When science collides with design
2039 is the year of the Scatalog, the process that allows patients to use synthetic biology to watch for early warning signs of diseases. People will be able to go to the supermarket and buy a yogurt that will mix with bacteria in the gut. The bacteria then keeps watch for chemical markers of diseases. If a potential illness is detected, a vibrant output results in the feces.
It is a Massachusetts Institute of Technology award-winning futuristic idea and the result of an experimental collaboration between scientists at Cambridge University and designers. The project, called E.chromi, is as much about science as it is about creativity, and it even got the attention of The Metropolitan Museum of Art. Last week the New York City museum featured the Scatalog ― (fake) feces and all ― in Talk to Me, an exhibit that explores the communication between people and objects.
One of E.chromi’s project leaders, James King, is a 29-year-old self-described speculative designer with a focus on biological science. Two years ago he started working with the University of Cambridge International Genetically Engineered Machines (iGEM) competition team. The team’s members gave him a crash course in synthetic biology. To return the favor, King ran a design workshop for the iGEM team, and from this, E.chromi was born.
I talked with King today about what happens when designers meet scientists in the lab. This Q&A is edited for length.
Q. How do you define synthetic biology?
A. I think different people define it differently depending on where they’re coming from, but I think it’s a field which is defined by a goal of basically trying to engineer bacteria or other organisms to do interesting things using standardized genetic parts and process. And I think that’s the clearest and most common kind of conception of synthetic biology.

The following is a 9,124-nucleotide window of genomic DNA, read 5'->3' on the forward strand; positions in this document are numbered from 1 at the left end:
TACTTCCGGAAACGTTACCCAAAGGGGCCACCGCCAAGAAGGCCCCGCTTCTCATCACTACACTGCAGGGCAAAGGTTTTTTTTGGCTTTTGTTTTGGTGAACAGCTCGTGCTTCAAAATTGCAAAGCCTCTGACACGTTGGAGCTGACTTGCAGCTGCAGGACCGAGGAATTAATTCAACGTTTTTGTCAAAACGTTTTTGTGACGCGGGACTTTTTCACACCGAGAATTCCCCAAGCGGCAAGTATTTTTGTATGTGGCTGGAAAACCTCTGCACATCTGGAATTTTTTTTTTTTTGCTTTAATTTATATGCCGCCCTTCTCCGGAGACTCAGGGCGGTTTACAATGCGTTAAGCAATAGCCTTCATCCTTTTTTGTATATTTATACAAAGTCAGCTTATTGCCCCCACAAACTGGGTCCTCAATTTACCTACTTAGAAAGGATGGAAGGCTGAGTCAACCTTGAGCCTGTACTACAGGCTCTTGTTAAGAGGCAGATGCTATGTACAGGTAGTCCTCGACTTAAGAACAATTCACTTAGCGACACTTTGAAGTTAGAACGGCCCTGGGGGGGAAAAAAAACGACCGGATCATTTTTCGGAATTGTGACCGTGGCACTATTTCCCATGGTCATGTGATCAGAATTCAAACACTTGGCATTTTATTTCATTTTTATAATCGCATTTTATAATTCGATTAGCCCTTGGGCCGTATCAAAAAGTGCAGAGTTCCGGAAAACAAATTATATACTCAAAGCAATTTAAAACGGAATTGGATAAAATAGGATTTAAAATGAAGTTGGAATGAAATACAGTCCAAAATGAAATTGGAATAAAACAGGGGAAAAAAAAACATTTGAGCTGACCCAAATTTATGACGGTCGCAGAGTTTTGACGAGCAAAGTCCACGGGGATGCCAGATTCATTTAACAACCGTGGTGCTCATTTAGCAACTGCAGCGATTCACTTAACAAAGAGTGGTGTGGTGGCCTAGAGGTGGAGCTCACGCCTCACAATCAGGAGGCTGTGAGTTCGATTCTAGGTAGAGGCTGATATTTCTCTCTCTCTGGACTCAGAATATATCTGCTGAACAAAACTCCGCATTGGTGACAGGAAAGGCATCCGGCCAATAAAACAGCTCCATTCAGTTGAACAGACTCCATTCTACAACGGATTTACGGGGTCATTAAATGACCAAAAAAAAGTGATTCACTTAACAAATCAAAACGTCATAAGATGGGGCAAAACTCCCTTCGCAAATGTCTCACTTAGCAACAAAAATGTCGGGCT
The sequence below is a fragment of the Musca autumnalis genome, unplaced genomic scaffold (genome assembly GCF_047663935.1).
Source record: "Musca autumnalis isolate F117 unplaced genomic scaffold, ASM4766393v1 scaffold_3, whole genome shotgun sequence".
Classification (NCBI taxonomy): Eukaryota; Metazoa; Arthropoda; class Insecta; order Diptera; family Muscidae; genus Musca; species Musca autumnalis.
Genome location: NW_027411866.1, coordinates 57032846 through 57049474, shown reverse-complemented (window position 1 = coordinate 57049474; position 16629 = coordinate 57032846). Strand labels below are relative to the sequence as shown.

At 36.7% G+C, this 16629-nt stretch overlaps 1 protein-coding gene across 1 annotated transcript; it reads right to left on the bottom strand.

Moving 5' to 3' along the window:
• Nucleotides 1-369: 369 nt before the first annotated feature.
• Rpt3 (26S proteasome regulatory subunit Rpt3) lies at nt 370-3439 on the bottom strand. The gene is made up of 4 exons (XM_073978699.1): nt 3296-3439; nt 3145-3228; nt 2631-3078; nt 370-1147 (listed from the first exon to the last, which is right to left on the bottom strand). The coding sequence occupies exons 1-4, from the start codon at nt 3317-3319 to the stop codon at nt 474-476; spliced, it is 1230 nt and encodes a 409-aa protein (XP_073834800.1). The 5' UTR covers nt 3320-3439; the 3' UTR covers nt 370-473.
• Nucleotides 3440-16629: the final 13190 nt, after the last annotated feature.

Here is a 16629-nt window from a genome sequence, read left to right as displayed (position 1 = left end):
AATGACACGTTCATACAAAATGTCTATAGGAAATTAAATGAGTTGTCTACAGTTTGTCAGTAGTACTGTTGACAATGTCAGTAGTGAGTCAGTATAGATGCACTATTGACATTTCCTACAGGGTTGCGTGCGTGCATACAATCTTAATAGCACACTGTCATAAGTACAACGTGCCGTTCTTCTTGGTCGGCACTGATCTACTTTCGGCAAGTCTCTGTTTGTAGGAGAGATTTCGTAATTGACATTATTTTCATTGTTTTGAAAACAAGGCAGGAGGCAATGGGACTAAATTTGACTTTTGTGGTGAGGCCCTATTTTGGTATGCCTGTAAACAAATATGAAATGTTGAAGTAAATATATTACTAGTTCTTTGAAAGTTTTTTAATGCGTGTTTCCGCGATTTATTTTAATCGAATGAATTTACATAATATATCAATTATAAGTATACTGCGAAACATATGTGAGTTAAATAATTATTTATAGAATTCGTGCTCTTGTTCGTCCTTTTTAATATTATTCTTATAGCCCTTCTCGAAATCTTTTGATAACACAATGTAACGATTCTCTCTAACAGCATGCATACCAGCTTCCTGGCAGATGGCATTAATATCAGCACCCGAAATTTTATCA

I think it’s more interesting to talk about it as a field of people rather than a field of science or interest. There’s a very interesting kind of social element to it and community of practice, and all of those interesting social science things that people like to study all exhibited in this particular area.
Q. Tell me about the role of design in this project. How did you see that there was potential to mix lab science and design?
A. Traditionally designers are considered to be applied artists in an analogous way to engineers being applied scientists. And what I’ve been really interested in for the past two years is what happens when a designer goes into the lab and talks with a scientist and whether that interaction can be useful or meaningful. And I think it can. I think the role that we’ve had in this project was really to question what the researchers were doing.
And our role was really to bring an idea of what culture and kind of a sense of what people desire from technology and bring that into the project. People are interesting, and what they do with the technology will always be different to how your imagined it yourself. And it’s important to just be aware of that.
The easiest way of describing it is to say that the technology wasn’t just designed at the genetic scale, which is what the students were doing, but it was designed at the human scale as well. And that’s incredibly powerful because you’re just considering many more layers and many more scales rather than just focusing on the one that’s right in front of you in the petri dish.
Q. One of your futuristic scenarios using E.chromi technology is 2069: Red Sky in the Morning, Google Health Warning. You imagine that Google would release pollution-mapping bacteria to color the sky red in zones with excess carbon dioxide. Can you explain that?
A. I think it was a slightly tongue-in-cheek poke at Google. I think at the time there were lots of news stories with people being unhappy with Street View, at least in Europe. And not wanting people to show pictures of their street and their houses, make those available online. And just the idea that Google does take kind of uni-lateral action and does make available this information, just because it can. And I don’t personally have any problem with that at all. But we thought that if any company would be likely to do this, then Google would probably be the company to do it. Just because it tries to make information free and visible to people regardless of who might not want that information to be free and visible.
Q. Where is E.chromi going next?
A. This is project that has come from the mind of designers but is now being used to kind of raise awareness of synthetic biology in academic institutions, and we always imagined the value of the work we do is to help the public understand what the science is. But actually, what’s been more interesting is that within the institutions of science and funding and research, the project still has value and still has a way of kind of communicating important things to people. I can see more of that happening.